Next to the crater is a tufty hillock with a memorial bench on one side. I placed a seed on the middle of the bench, which is dedicated to a young man named Edward and put the fifth seed on the opposite side of the hillock, facing inwards. It immediately disappeared in the gorse and broom.
I completed the circle and sat on Edward’s bench, contemplating the single seed remaining in my hand and my friend Kate, who died a few months before of a brain tumour and who I’d been friends with since I was 18. I miss her. Without really thinking about it I put the remaining seed in my mouth and ate it.
That wasn’t the end of it though. It transpired that this wasn’t any old hillock. This was Whitefield’s Mount, a place of sedition and free speech that I’d never have known about had I not come across Paul Browning’s excellent blog, Runner500, from whom I now quote liberally.
The Mount, where I sat on the bench and ate my final apple pip, was the area’s Speaker’s Corner. Suffragettes from Lewisham, Blackheath and Greenwich addressed ‘exceptionally large crowds’ from the mount. Methodist founding father John Wesley preached there too, in his first ‘field-preach’ in 1739.
The roll-call of fame continues backwards into time: Wat Tyler addressed peasant rebels in 1381 on the Mount before they marched on London and it was a regular meeting point for the Chartists a half century later, with 4,000 people coming to hear leader Peter McDouall speak in July 1842. A Chartist flyer advertising a forthcoming demonstration strikes a contemporary chord: “We and our families are pining in misery, want and starvation! We demand a fair day’s wages for a fair day’s work!.” We could do with him now, railing into a megaphone from the mount against intolerance and the housing crisis.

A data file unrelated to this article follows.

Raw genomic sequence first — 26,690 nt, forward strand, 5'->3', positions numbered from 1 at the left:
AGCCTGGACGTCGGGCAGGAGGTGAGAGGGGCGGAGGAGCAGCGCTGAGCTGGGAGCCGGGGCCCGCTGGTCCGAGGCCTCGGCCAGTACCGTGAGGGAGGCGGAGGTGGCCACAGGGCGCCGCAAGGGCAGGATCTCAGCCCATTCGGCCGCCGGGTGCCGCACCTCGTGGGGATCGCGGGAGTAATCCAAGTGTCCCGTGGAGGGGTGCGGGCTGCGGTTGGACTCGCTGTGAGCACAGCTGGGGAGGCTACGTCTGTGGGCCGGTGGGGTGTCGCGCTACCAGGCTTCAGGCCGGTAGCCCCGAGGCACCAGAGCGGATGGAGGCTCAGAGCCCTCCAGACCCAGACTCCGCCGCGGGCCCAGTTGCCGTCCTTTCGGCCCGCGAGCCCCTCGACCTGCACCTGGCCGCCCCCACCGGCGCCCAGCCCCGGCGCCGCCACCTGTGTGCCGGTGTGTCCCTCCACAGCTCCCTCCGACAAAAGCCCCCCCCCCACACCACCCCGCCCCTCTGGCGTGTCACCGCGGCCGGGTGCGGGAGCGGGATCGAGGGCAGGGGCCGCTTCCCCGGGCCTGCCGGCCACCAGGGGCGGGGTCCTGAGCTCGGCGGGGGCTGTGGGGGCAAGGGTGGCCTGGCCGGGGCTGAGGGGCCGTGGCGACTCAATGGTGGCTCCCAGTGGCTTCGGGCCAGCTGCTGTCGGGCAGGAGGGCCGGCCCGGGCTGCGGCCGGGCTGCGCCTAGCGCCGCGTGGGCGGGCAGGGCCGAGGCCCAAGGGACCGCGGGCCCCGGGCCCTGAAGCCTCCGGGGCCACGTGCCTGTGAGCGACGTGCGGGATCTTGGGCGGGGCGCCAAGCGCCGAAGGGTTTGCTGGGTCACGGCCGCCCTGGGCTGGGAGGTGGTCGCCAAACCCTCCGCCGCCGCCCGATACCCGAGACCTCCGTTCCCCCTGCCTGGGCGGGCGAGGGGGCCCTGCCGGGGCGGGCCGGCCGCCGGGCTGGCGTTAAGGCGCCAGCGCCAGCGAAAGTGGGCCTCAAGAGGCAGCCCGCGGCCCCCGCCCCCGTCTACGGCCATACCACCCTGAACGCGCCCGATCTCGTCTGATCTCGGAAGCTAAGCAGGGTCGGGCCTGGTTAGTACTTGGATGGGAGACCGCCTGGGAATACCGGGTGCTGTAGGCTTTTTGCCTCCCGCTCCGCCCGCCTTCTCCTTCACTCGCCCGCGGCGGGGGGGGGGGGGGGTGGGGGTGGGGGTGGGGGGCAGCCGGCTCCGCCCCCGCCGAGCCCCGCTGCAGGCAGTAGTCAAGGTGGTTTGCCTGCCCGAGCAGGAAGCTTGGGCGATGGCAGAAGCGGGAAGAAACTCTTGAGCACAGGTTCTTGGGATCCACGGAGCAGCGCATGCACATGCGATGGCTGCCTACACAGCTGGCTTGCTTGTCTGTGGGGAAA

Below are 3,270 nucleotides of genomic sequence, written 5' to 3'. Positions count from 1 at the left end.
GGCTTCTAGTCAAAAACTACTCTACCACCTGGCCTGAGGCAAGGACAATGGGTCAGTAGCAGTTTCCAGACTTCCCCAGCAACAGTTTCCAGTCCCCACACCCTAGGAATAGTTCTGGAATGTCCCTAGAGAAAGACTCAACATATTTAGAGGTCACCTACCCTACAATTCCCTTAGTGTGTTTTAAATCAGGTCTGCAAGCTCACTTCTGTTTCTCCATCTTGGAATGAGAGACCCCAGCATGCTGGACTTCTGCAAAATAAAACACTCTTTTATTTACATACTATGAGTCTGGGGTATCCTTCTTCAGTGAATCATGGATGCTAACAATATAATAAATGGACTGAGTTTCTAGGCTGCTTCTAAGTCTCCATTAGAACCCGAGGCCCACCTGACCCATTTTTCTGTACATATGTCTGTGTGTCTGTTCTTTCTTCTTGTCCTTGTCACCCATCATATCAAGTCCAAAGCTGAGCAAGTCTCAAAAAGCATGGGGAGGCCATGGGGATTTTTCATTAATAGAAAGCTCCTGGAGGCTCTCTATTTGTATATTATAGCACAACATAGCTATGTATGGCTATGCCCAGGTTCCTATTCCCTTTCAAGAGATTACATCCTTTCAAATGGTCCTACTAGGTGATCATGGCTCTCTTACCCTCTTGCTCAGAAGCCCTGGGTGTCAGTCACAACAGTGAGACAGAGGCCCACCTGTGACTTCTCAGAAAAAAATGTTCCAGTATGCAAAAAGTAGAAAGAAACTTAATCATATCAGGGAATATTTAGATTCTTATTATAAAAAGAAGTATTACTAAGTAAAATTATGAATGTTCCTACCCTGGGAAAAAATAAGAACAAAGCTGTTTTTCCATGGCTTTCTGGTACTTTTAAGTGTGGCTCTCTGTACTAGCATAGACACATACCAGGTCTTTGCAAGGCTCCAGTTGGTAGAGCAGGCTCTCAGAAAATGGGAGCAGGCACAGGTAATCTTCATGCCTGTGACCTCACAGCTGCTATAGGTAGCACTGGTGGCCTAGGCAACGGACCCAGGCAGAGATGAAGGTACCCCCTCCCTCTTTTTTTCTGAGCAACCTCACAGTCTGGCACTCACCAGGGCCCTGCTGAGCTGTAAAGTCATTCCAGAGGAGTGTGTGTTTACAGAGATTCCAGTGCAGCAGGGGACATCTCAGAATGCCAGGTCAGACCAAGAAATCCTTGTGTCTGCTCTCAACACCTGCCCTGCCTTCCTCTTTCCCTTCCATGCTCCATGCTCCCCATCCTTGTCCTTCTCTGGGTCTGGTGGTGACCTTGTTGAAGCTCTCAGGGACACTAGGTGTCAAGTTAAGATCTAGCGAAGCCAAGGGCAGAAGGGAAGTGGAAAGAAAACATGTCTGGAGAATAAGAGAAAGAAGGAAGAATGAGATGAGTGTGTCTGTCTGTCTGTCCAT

There’s no blue plaque on the Mount, though, just an island of gorse and scrub and a squat silver birch that pokes out above the thick greenery like a wiry umbrella. This is hidden Blackheath heritage, heath-en heritage.
Finding out about the Mount exemplifies the low-maintenance festivities I’ve been engaged in since discovering the joys of winter solstice last December. You do something, just because you can, and it leads to all sorts of unexpected outcomes, like discovering that a part of the heath you’ve seen countless times is really important spot. A place where new ideas were projected into crowds of local people, changing minds and probably changing lives too.
It’s been a good year. A made-up Beltane celebration in a Stockwell back yard led to some interesting times. Hanging out with my friends for an Imbolc ceremony on Thames shingle was a natural high. I brought Lammas bread to Port Eliot and gave it to a 17 year old who came to talk to me afterwards, and who messaged me later to say thanks, and that he’d taken it to a religiously-orthodox family dinner without disclosing its less-than-orthodox origins.
So don’t focus too much on Christmas and set your sights on the solstice instead. Technically the winter solstice this year is at 4:49am on the morning of Tuesday the 22nd December but we’ll be marking it in our own way, the evening before or the afternoon afterwards. 4am is just too early to get over to Hackney Marshes, where we’ll be making something up – and probably burning something.